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Relationship Between Sleep and Depression in Individuals with Post-Stroke Aphasia

Zarbis, Kaitlin (2023) Relationship Between Sleep and Depression in Individuals with Post-Stroke Aphasia. Master's Thesis, University of Pittsburgh. (Unpublished)

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Background: Many stroke survivors experience issues with their sleep following their stroke, such as difficulty falling asleep and staying asleep, or decreased sleep quality. Difficulties with sleep can also be related to and cause mental health obstacles, such as depression; at the same time, poor mental health can exacerbate and cause difficulties with sleep. It is very likely that people with
aphasia (PWA) experience sleep impairments or disorders, which can impact their course of recovery and their mental health; however, there is a dearth of research that explores the relationship between sleep and depression in individuals with post-stroke aphasia. This study seeks to consider the association between self-reported sleep disturbance and self-reported depression
symptoms while accounting for demographic, stroke, and language variables. Furthermore, this study provides preliminary findings exploring the correlations between self-reported sleep disturbance, sleep related impairments, fatigue, and depression in individuals with chronic poststroke aphasia, while also commenting on the potential feasibility of specific self-report sleep questionnaires within the post-stroke aphasia population.

Procedures: This study includes an analysis of 72 PWA who completed measures of aphasia severity, depression, and sleep. Furthermore, this study includes seven PWA that were administered subtests of the Comprehensive Aphasia Test; the Patient Reported Outcomes Measurement Information System (PROMIS) – Sleep Disturbance (SD), – Sleep Related Impairment (SRI), and – Fatigue; and the Patient Health Questionnaire – 8 (PHQ-8).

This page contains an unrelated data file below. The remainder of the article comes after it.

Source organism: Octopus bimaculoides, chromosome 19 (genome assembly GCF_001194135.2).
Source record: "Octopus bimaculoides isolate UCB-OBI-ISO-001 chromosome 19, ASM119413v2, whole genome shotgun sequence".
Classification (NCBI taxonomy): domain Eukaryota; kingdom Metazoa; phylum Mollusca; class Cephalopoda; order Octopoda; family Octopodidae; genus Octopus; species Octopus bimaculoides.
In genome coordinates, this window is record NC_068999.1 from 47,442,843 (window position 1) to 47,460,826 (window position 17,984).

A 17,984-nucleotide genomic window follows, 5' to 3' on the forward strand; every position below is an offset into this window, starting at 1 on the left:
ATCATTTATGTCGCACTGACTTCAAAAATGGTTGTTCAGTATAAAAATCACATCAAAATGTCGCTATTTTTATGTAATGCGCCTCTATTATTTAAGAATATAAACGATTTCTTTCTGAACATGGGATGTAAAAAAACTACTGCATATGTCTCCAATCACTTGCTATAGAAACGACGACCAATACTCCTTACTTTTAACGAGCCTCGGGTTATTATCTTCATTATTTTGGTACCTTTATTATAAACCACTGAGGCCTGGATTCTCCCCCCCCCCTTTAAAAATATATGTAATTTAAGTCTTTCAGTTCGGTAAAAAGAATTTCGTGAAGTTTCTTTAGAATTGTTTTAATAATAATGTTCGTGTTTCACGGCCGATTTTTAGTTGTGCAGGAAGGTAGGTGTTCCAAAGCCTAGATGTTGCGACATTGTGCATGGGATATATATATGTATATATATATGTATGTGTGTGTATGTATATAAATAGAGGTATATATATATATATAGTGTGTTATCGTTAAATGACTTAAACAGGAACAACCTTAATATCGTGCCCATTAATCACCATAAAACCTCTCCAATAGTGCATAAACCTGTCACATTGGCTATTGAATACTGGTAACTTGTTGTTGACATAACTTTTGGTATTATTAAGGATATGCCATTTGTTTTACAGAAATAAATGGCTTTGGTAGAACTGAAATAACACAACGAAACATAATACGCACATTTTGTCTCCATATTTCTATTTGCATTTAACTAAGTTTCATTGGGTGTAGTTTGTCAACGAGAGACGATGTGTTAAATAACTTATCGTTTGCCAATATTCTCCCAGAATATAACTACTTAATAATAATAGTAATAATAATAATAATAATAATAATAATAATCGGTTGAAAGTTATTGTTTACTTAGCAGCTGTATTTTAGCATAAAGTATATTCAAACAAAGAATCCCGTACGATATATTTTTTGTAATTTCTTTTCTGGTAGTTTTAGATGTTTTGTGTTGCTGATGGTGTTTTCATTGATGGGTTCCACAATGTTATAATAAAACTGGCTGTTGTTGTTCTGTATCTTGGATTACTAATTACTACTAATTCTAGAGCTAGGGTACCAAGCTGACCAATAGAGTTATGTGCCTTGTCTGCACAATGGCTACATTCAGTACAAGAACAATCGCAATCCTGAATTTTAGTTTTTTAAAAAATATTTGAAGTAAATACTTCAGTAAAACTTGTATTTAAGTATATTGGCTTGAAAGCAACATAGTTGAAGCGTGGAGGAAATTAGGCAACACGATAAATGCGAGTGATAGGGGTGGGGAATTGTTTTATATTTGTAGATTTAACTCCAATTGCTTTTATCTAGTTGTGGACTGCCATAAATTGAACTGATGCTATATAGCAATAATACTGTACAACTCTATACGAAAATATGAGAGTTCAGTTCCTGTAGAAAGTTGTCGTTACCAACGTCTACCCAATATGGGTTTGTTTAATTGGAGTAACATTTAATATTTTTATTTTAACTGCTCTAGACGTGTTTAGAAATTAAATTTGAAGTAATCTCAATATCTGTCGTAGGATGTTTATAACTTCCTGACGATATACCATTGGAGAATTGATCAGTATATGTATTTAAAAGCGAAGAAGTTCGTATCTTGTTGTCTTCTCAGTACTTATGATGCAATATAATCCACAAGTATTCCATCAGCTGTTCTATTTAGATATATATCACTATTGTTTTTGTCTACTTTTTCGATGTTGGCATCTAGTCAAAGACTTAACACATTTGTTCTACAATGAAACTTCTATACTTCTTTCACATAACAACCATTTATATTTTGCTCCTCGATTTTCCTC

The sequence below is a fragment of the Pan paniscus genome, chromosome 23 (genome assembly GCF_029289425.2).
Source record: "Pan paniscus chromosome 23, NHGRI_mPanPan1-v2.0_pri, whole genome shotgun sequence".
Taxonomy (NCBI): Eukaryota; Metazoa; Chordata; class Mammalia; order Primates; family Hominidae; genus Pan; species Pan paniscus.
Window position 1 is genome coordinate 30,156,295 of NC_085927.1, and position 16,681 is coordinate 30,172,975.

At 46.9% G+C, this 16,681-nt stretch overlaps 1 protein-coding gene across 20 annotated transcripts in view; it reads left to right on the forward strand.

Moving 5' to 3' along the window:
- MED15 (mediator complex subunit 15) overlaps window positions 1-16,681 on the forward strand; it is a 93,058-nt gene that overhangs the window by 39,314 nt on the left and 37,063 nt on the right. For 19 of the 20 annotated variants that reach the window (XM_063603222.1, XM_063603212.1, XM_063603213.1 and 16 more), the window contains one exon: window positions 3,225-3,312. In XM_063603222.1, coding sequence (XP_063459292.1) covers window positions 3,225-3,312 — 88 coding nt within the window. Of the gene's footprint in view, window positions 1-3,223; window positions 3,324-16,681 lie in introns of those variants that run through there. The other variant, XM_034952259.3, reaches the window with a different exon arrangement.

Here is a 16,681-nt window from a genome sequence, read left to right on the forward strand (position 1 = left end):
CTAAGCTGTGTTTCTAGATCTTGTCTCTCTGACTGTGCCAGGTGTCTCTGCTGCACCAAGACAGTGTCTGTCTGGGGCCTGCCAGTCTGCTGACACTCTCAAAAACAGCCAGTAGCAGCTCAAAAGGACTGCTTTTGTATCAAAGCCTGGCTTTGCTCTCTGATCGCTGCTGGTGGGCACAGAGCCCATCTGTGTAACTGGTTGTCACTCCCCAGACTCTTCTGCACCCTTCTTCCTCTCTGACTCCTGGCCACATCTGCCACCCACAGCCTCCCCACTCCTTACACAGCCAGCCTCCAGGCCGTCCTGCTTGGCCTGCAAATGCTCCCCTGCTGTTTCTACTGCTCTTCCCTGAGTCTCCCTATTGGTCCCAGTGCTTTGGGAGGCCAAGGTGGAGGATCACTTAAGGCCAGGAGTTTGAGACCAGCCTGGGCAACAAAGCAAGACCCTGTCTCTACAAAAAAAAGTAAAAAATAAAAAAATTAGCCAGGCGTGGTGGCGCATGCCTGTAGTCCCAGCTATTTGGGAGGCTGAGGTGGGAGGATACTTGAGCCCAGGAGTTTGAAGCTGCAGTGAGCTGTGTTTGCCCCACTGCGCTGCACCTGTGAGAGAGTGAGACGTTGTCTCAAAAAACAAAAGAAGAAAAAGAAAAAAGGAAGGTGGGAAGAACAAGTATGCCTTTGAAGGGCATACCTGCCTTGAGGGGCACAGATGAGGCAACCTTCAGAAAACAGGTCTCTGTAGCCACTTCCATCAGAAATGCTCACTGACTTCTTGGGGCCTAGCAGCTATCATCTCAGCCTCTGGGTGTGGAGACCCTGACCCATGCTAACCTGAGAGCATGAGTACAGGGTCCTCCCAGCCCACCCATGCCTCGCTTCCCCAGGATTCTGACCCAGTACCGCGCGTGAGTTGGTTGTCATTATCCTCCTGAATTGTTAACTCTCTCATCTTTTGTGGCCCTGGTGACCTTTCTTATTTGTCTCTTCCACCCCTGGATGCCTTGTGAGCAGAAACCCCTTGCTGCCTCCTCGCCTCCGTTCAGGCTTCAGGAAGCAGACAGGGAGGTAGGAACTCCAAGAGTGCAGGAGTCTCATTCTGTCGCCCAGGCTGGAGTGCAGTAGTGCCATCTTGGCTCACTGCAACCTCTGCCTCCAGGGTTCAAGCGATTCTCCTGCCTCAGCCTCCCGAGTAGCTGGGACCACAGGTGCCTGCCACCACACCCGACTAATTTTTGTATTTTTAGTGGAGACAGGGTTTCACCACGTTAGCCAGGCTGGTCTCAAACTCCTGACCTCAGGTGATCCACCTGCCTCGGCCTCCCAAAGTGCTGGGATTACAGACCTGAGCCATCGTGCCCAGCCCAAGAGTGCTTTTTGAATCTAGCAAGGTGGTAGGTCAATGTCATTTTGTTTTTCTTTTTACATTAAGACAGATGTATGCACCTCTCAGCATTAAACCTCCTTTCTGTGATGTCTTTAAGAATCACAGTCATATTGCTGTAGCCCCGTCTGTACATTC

Results: The only statistically significant and meaningful predictor of PHQ-8 responses in the multiple regression model was PROMIS-SD Short Form 8a responses. Furthermore, positive correlations were revealed between self-reported sleep disturbance and depression (though modest), self-reported sleep related impairment and depression, self-reported fatigue and sleep disturbance, self-reported fatigue and sleep related impairment, and self-reported sleep disturbance and sleep related impairment. There was a weak negative correlation found between self-reported fatigue and depression.

Conclusions: Given this preliminary data, it is important to consider sleep, fatigue, and depression as potential factors impacting rehabilitation and overall quality of life in the post-stroke aphasia population.


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Item Type: University of Pittsburgh ETD
Status: Unpublished
CreatorsEmailPitt UsernameORCID
Zarbis, Kaitlinkaz94@pitt.edukaz94
ETD Committee:
TitleMemberEmail AddressPitt UsernameORCID
Thesis AdvisorDickey, Michael
Committee MemberWallace, Sarah
Committee MemberHula,
Committee MemberHunting Pompon,
Date: 6 June 2023
Date Type: Publication
Defense Date: 17 March 2023
Approval Date: 6 June 2023
Submission Date: 30 March 2023
Access Restriction: No restriction; Release the ETD for access worldwide immediately.
Number of Pages: 78
Institution: University of Pittsburgh
Schools and Programs: School of Health and Rehabilitation Sciences > Communication Science and Disorders
Degree: MS - Master of Science
Thesis Type: Master's Thesis
Refereed: Yes
Uncontrolled Keywords: aphasia, sleep, depression, fatigue, stroke
Date Deposited: 06 Jun 2023 13:52
Last Modified: 06 Jun 2023 13:52


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